Not satisfied building “step-through” 50’s, 160’s, 250’s and 300cc class bikes, Honda developed the CB450 and ventured into a true middleweight bike offering to do battle with the British 500’s and 650s. When released in 1965 its styling met some resistance early on, though now “Black Bombers” are highly sought after. This example, from the final year of production shows the machine’s styling evolved nicely.

In 1965, the CB450, a 444cc double overhead cam sport and touring machine hit showrooms. It was available in black or red, with silver trim. Technically, the machine with torsion bar valve spring closure and constant velocity carbs was then greatly advanced, the first relatively cheap mass production DOHC motorcycle available. Was it fast? Cycle World road tests showed the CB450 not far off the Harley Sportster; quarter mile e.t. and speed for the XLCH, 14.25 at 95.03 vs 14.43 at 90.27 for the Honda, using a higher tech motor with half the displacement.

The CB450 was built in various iterations into the mid-1970’s, was never a really hot product until nostalgia for old Hondas took root, and the first CB450’s became desirable. Now all those cast off fenders and tanks that were thrown up in shop attics due to the styling update are worth hundreds of dollars to restorers. As a side note, the CB450 engine was used as a basis for the N360 and N600 automobiles’ engines which were the precursors to the Honda Civic.

Early on, besides the styling problems, there was also an upper end oiling problem that magazines picked up on. Warming the bike for up to a minute on cold starts helped but was unreasonable. All this cooled sales. In fact, styling “conversion kits” were soon hitting dealerships and the early “Black Bomber’s” “unsightly Honda hump” fuel tank along with the flared fenders and side-covers were pulled, and new tanks, seats, fenders and high-level pipes installed in shops to try and interest customers. By this time Honda was testing the CB750 in prototype form, a much more important project. On the bright side, Hondas in general had dependable electrics, solid, rev-happy engines, stout running gear and leaked little to no lubricant.

Honda started making motorcycles, small pure transportation oriented machines soon after World War II. A little over ten years later, in 1959, they were Grand Prix racing and open for business in the United States actively promoting Honda franchises coast to coast. When Honda celebrated its 70th Anniversary at the end of 2019, they stated they had hit the 400,000,000 unit milestone for global motorcycle production.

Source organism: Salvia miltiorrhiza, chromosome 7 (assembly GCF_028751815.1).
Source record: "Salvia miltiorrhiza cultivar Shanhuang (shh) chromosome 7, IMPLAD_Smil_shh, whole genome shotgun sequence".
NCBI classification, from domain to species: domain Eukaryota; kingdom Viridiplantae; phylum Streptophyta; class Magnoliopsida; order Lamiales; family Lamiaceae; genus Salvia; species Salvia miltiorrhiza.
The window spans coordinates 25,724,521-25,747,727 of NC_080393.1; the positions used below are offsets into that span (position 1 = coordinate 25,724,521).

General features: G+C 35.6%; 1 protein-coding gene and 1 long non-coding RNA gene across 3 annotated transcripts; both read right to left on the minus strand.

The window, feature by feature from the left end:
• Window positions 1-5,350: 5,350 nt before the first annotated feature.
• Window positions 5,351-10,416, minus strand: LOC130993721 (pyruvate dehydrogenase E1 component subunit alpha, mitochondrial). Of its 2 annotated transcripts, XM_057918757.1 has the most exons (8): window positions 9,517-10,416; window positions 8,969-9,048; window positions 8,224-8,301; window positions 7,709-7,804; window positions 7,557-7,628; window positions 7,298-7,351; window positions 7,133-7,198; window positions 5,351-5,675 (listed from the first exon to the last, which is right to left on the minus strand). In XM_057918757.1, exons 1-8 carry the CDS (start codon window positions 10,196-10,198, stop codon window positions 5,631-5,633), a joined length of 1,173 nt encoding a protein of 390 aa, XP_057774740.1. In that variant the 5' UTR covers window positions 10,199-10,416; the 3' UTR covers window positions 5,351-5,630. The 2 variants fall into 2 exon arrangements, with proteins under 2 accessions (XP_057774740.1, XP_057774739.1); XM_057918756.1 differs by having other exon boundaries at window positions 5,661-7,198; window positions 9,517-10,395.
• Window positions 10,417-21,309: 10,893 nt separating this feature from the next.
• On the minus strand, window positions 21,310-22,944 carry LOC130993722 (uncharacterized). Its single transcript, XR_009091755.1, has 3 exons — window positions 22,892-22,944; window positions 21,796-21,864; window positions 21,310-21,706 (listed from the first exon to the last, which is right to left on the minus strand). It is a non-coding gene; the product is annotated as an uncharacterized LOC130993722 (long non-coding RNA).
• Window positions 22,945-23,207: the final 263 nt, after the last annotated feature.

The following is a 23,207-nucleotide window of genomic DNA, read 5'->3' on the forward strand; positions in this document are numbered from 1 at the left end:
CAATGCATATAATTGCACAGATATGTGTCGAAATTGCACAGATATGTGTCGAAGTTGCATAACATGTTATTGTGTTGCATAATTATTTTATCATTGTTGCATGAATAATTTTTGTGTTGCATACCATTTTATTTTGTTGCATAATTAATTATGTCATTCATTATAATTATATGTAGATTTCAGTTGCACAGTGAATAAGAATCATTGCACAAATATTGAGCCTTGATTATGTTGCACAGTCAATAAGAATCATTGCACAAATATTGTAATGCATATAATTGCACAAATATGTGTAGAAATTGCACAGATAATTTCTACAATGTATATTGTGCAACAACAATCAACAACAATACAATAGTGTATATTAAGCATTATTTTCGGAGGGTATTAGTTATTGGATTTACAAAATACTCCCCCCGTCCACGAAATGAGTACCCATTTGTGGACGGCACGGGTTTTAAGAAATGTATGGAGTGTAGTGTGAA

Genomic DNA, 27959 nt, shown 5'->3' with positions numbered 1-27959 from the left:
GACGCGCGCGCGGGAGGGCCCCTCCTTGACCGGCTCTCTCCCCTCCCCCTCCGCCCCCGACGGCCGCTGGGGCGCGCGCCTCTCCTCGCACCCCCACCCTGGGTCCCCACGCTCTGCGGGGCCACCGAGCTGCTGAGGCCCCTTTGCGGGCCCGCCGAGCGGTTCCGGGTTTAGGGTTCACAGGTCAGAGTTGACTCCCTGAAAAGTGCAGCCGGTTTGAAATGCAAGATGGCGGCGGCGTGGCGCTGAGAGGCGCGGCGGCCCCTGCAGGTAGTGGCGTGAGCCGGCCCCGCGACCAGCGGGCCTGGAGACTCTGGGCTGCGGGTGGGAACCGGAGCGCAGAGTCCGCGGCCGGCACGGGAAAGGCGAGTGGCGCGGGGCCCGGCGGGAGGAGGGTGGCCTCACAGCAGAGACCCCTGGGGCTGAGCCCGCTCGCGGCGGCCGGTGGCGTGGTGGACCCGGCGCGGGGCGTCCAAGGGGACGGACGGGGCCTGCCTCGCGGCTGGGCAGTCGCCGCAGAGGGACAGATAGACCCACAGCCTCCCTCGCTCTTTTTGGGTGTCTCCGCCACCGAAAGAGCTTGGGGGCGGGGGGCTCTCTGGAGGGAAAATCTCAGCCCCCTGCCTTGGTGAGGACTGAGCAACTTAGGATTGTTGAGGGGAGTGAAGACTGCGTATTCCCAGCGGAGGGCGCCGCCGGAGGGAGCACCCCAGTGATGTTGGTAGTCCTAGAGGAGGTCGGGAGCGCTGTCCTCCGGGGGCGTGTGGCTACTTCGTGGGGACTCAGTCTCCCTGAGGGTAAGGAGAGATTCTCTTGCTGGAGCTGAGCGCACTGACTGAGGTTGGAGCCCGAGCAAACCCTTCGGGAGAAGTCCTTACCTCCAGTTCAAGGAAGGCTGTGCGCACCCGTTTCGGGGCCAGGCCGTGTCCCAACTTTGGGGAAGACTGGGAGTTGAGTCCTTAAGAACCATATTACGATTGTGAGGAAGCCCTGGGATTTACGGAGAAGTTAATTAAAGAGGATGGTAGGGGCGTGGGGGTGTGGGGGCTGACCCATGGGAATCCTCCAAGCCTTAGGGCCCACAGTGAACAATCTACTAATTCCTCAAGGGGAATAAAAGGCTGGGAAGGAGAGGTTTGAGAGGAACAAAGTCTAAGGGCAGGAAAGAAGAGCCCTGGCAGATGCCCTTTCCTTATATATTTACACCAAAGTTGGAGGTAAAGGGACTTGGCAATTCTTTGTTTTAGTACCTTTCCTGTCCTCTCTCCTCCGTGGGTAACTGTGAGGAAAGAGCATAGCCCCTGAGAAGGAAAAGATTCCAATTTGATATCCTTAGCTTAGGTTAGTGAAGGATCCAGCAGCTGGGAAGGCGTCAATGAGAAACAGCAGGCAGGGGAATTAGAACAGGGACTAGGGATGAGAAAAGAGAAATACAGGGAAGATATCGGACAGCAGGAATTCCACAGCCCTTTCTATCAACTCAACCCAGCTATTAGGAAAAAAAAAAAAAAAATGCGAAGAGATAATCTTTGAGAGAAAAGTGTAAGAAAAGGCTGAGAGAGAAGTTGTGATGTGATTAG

• Engine: Four-Stroke Parallel Twin
    • Type: Double Overhead Cam, Two Valves per Cylinder
    • Bore & Stroke: 70mm x 58mm
    • Displacement: 444cc’s
    • Compression Ratio: 9 : 1
    • Ignition: Battery, Points, Coil
    • Carburetors: Two Keihin 32mm CV
    • Starting: Electric and Kick
    • Horsepower: 45HP
    • Primary: Gear Driven
    • Clutch: Wet, Multi-Plate
    • Final Drive: Chain
    • Transmission: 5-Speed
    • Frame: Single Down Tube, Steel
    • Suspension: Hydraulic Fork / Swingarm, Dual Shocks
    • Brakes: Disk Front / Drum Rear
    • Wheelbase: 54 Inches
    • Wheels / Tires: 3.25 x 19 / 3.50 x 18
    • Weight: 449 Pounds
    • Top Speed: 102 MPH
19 replies
  1. Novak, Clayton
    Novak, Clayton says:

    I owned 2 450’s for for about 20 years. A new one in 1971, and a 1972 that I bought in 1995. (Sold it in 2008). Great machines. I still have 2 complete engines if anyone is interested.

  2. George Grauwels
    George Grauwels says:

    Nice article on the evolution of Honda’s 450 series. I recall the introduction of the 450 series and as you mentioned it was a love or hate relationship with it’s looks but the performance
    from 444cc Put a smile
    on many faces.
    A more close engine comparison to the N600 car would be the 350 series as like
    the car they were single overhead cam with conventional coil valve springs

  3. Art Bowman
    Art Bowman says:

    Just bought a 69 cb450. It’s a runner with a little work. Good condition for It’s age, and all original except the mufflers. Always wanted one of these.

  4. Rob
    Rob says:

    I am looking at a ‘74 CB450 that has been sitting at least 10 years. Would this negatively affect the torsion bar valve springs/ valve train. Bike has 9k miles on it.


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